Legal Expenses or Employment Practice Liability?

29 Mar 2019

by ARAG plc

Legal expenses insurance (LEI) for business customers provides protection against legal costs incurred in pursuing or defending a range of legal disputes. Policies typically cover defence of employment claims, employee restrictive covenant disputes, legal defence which may include motoring offences, HMRC investigations and compliance disputes, representation for criminal and regulatory investigations and hearings and criminal prosecutions, pursuit of property damage nuisance and trespass, and contract disputes and debt recovery. Legal advice helplines are also available.

Employment practices liability (EPL) insurance, on the other hand, focuses solely on what is commonly referred to in policies as “wrongful employment practice.” Cover will be available to defend actions brought by employees/ex-employees, office holders and regulatory bodies where there has been a breach of employment law. Policies also pay awards and damages where there has been a breach of an employee’s rights.

What are the key differences between LEI and EPL?

In addition to the differing scope of disputes that the policies respond to (described above), a fundamental difference between the two products is “prospects of success” and the impact this has on the payment of compensation awards.

LEI policies always have a “prospects of success clause” requiring a 51% or more chance of the claimant winning or successfully defending their case. Under an LEI policy, the starting point is that there will always be a reasonable prospect of successfully negotiating a settlement with an employee (or ex-employee), and legal costs to do this will be covered by the policy. However, where it is established that the insured business has breached employment laws or not followed correct procedures for fair dismissal, they will be unable to satisfy the prospects-of-success condition. Under these circumstances, an LEI policy will not indemnify any out-of-court settlement or compensation awarded by a tribunal if the case proceeds to a hearing. LEI policies do not pay damages awarded by a court.

On the contrary, EPL policies do not have a “prospects of success” clause. There is an absolute duty on the insurer to pay defence costs arising from a wrongful employment practice and indemnify a reasonable out-of-court settlement, employment tribunal compensatory award or damages awarded by a court. Claims costs are likely to be on average very much higher than the average employment claim paid by an LEI policy. EPL policies will usually impose a deductible and may offer higher limits of indemnity than LEI.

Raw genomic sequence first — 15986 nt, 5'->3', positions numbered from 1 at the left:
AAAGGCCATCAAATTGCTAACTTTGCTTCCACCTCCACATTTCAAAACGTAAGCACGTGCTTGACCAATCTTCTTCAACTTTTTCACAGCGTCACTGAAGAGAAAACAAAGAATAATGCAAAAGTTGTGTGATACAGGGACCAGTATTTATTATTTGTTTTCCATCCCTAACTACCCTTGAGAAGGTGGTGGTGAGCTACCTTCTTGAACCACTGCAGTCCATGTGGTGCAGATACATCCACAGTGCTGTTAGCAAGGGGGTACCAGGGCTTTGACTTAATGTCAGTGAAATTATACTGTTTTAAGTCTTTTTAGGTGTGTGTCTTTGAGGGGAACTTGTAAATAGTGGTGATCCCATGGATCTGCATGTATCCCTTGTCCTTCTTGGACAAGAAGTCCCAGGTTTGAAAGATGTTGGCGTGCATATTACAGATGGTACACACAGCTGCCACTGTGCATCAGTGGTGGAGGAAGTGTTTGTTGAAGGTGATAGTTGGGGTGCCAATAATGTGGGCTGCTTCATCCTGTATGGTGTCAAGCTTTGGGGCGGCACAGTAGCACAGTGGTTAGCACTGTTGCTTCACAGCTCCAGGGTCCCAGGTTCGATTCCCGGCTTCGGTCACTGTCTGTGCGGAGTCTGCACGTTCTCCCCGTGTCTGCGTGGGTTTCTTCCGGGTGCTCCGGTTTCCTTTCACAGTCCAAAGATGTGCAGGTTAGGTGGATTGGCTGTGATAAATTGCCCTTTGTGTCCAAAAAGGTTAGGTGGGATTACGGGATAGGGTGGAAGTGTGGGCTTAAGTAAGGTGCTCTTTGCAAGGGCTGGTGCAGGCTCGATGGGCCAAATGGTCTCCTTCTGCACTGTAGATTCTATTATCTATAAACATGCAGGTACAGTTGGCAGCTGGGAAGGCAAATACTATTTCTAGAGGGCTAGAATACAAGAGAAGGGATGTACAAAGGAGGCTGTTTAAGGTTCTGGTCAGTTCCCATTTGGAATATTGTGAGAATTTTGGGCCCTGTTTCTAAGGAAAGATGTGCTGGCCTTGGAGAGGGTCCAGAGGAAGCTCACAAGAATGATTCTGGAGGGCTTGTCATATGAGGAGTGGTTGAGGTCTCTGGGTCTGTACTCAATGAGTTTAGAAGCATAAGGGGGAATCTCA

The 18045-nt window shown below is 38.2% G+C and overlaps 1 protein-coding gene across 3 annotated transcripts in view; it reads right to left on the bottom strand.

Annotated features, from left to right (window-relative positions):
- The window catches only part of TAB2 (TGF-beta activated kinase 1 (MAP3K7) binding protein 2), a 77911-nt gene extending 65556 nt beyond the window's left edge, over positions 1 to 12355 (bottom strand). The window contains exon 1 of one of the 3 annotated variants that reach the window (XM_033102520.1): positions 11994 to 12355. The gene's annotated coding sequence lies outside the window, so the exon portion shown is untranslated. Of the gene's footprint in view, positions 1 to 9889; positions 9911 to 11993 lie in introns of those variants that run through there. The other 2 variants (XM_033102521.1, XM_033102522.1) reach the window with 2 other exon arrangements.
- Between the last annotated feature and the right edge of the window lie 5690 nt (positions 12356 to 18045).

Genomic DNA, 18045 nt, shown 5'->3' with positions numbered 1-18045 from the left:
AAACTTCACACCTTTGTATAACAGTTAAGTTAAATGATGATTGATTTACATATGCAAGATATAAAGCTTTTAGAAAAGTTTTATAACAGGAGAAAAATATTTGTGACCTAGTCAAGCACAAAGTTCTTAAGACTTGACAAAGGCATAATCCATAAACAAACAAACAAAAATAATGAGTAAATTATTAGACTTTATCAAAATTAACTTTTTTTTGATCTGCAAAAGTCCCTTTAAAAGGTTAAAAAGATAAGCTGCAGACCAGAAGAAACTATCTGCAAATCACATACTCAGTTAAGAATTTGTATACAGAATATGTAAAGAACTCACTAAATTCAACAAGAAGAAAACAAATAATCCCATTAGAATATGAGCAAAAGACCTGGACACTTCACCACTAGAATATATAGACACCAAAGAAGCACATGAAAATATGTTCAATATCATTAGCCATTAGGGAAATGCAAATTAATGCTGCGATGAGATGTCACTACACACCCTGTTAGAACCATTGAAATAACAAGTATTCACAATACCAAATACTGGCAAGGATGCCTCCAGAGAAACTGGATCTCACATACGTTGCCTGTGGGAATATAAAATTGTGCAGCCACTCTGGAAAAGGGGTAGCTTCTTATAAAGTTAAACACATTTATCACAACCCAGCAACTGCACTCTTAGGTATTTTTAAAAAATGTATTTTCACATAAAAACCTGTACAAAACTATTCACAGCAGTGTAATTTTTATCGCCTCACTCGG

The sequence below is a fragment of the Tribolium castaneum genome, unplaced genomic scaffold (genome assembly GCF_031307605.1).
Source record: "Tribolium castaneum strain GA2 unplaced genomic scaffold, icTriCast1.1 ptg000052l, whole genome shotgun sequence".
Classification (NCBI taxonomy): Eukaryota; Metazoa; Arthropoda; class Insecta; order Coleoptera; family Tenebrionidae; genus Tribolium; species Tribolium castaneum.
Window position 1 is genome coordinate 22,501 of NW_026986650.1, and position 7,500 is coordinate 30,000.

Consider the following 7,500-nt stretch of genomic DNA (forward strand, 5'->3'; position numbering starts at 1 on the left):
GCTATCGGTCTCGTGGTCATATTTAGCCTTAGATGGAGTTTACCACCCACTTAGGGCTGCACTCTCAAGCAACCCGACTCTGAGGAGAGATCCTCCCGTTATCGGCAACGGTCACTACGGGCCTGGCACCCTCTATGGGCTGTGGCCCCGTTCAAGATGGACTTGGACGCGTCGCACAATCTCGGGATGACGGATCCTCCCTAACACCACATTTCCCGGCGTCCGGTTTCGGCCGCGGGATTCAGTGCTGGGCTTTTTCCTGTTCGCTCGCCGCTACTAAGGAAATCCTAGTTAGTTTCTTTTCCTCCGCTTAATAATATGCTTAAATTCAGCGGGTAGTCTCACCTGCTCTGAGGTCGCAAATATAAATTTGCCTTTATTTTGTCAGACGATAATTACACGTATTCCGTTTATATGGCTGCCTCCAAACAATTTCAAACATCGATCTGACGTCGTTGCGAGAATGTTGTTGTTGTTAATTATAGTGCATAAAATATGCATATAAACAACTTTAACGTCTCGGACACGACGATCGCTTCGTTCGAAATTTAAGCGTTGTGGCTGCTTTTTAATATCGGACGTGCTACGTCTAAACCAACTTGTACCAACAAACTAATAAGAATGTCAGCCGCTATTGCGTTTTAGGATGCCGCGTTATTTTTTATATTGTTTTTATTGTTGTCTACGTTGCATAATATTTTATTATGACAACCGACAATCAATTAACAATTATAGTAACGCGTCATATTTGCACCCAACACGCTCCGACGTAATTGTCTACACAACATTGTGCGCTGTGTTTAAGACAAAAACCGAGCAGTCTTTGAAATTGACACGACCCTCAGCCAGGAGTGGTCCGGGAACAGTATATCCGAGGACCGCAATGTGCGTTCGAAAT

Due to the increased risk, EPL underwriters may require much more information about claims history and employment practices before they issue cover. Sometimes, they will offer an audit service to identify weak employment practice. They will wish to ensure that the business adopts fair procedures and maintains best employment practice before agreeing to go on risk because if something goes wrong, they could be faced with expensive compensation pay-outs.

What are the similarities between LEI and EPL?

Both products are suitable for businesses that wish to protect against the risk of paying legal costs arising from an employment dispute. Both respond to unfair and wrongful dismissal, constructive dismissal, unlawful discrimination and equal pay claims, whistle-blowing and a raft of other employment protections.

What are the misconceptions about both covers?

Generally, there is a lack of understanding regarding the benefits and limitations of the products.  Businesses can fall into the trap of thinking that they need one and not the other. That could be right as there will be a considerable overlap between the policies if both products are purchased, but it is important to understand the impact of selecting one or the other.

When is it best to use LEI? EPL?

LEI is designed to cover the needs of small- and medium-sized businesses for a range of different legal disputes. It comes with helplines and a law guide so businesses that do not have dedicated in-house HR expertise can get help if there is a problem with an employee. Businesses are insured as they are, without any requirement to meet the best standards of employment practice in order to obtain cover.

EPL, in contrast, tends to be most suitable for larger businesses that have dedicated in-house HR expertise and can meet requirements set by the insurer. EPL is also suitable where the business does not wish to protect against non-employment related legal disputes.

Are there any recent developments on LEI/EPL insurance? (Ex: any additional coverage areas that were typically excluded in the past)

Products have remained pretty constant as far as employment disputes cover is concerned, although the risk of claims fluctuates as employment law and court judgments change the legal landscape. Since employment tribunal fees were abolished in July 2017, the volume of employment claims brought against employers has climbed. The increased frequency will have an impact on both products but to a greater extent on EPL since average claims costs are higher.

Policies do not pick up claims brought by self-employed contractors who are bringing challenges to obtain “worker” rights, so there has been some immunity against a recent rash of such claims; however, that could be an area for future development. We are keeping our eye on reforms in the pipeline that the government intends to introduce following their consultation in response to the Matthew Taylor report into working practices.

What add-ons would you recommend brokers to consider offering their clients?

Commercial legal protection is an essential product for small- and medium-sized businesses.